The Jersey Shore Basketball League has produced some memorable moments at over the last five decades and Greg Kapalko has been there for entire ride. He remembers the early days of the league on the outdoor court at Jerry Lynch’s – an Ocean Ave. hotel in Belmar, where the night-time fog would often roll off the ocean on onto the court while hotel guests watched from the windows of their air-condition-less rooms.

Then there was the Headliner, still a popular spot just over the Route 35 Bridge in Neptune, although no longer for basketball like it was in the late-70’s and 80’s. Kapalko recalls the court – typically suited for around 1,200 spectators – packing in well beyond 2,000 when Scott Skiles showed up after being drafted by the Orlando Magic out of Michigan State.

“It was insane,” Kapalko recalled. “People parked their cars near the court and were standing on their cars to watch the game. Skiles was unbelievable – I think he put up 55 (points).”

The league became NCAA-sanctioned upon its move to Birch Hill Swim Club in Old Bridge in 1989 but the stay was short-lived after a rainy summer nearly wiped out the season. That prompted a move to St. Rose High School, where the league has made its home for the past 27 seasons, save for a three-year stint at Wall High School.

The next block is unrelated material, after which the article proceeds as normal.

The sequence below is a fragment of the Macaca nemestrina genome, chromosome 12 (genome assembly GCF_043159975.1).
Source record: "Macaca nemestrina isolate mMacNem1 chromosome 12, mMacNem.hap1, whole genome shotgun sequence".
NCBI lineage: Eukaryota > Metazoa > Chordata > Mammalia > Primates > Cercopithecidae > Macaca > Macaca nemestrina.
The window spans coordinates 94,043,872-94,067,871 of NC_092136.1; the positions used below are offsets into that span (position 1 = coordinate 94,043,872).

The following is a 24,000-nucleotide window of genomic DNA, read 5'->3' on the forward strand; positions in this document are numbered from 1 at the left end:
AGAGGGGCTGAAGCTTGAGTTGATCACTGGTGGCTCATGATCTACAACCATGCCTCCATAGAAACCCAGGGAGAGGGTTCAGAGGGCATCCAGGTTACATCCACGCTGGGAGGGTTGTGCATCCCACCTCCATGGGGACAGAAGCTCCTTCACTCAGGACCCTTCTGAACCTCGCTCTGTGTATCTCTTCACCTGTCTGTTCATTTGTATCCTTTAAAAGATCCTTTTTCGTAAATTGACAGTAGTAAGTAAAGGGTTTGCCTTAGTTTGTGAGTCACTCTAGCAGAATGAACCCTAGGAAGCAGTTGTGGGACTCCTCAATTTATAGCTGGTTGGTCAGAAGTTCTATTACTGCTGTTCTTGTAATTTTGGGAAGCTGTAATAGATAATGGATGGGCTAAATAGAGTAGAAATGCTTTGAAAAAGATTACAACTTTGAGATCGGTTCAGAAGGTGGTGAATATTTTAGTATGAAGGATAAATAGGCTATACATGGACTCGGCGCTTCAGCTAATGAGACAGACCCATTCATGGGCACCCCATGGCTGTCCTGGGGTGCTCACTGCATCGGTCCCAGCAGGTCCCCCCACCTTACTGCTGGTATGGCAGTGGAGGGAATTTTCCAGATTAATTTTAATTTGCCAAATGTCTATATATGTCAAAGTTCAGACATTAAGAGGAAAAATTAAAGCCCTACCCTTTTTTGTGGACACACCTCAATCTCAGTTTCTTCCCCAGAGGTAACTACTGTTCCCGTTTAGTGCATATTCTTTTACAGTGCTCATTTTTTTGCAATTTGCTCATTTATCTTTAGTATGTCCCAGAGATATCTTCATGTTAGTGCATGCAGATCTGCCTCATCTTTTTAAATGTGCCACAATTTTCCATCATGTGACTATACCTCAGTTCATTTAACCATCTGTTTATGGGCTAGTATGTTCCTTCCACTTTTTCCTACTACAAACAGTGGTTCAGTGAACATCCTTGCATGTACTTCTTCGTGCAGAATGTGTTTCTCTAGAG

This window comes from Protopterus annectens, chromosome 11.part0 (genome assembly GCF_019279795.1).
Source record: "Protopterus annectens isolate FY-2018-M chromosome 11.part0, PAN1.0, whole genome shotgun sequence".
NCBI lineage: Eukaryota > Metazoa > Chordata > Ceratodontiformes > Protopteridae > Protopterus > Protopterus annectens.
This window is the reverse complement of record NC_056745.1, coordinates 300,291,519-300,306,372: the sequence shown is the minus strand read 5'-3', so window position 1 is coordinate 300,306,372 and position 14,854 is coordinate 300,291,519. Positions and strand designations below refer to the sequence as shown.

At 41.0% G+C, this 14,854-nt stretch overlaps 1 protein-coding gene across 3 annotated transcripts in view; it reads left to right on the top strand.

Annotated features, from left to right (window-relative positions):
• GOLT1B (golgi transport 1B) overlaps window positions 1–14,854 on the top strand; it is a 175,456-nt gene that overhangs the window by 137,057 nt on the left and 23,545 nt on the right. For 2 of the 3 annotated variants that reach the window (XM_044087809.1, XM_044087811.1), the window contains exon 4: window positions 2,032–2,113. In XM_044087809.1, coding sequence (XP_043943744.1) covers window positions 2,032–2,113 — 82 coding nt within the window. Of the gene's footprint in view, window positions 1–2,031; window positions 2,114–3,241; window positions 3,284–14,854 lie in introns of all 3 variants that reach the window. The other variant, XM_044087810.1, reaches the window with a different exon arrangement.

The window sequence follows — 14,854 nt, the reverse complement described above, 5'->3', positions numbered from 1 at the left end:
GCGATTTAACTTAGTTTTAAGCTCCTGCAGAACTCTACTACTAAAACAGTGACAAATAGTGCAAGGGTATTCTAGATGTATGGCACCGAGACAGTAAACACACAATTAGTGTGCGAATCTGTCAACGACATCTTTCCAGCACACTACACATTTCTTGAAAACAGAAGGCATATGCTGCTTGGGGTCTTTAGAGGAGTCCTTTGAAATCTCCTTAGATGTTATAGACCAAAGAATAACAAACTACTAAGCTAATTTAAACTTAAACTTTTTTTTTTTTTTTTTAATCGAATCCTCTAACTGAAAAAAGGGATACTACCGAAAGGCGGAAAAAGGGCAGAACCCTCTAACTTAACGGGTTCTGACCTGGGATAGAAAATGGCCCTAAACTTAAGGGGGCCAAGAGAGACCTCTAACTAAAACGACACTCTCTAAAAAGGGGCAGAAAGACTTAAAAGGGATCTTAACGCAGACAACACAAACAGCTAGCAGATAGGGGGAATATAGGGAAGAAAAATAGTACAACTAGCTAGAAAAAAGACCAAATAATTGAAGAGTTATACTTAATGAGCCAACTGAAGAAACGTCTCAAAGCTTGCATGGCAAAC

Whether it was on the court – with New York Knicks forward Anthony Mason making trips south to the Jersey Shore and blocks-long-lines forming to get a looks at Duke star Bobby Hurley – or off of it when Stephen Curry came to watch his Davidson College teammate Steve Rossiter from the bleachers while fielding autograph requests and propositions to suit up and play, St. Rose has seen its share of memorable moments as well.

For the first 49 official seasons, the JSBL has lived by the mantra: “You never know who will show up at the Jersey Shore.”

The JSBL’s 50th season is set to tip off Wednesday night with a double-header at St. Rose’s McCann Activities and Athletic Center – named for longtime St. Rose coach and the first ever JSBL commissioner, Pat McCann. As much as the unknown ringer is the wild card at St. Rose, Kapalko and the coaches of the league’s six teams are excited about the players who will make up the league’s regulars.

This year’s pool of teams includes mainstays like Larson Ford, RKE Athletic, Sea View Jeep and Stern’s Trailer, as well as the newer team sponsors Orthopaedic Institute and Island Title.

In his five decades following and participating in the league, Kapalko has gone from fan to coach to general manager and is now the chairman of the league’s board of governors, working alongside Ron Kornegay – the fifth commissioner in JSBL history.

“Ron is the perfect commissioner to work with because he loves it,” said Kapalko of Kornegay, a former Monmouth University and JSBL standout in the early days of the league. “He is in the gym every night.”

In Year 50, Kapalko and Kornegay are doing some fine-tuning in an attempt to make the league more appealing. The double-headers will now start 15 minutes earlier than in past years, with the first game scheduled for 7 p.m.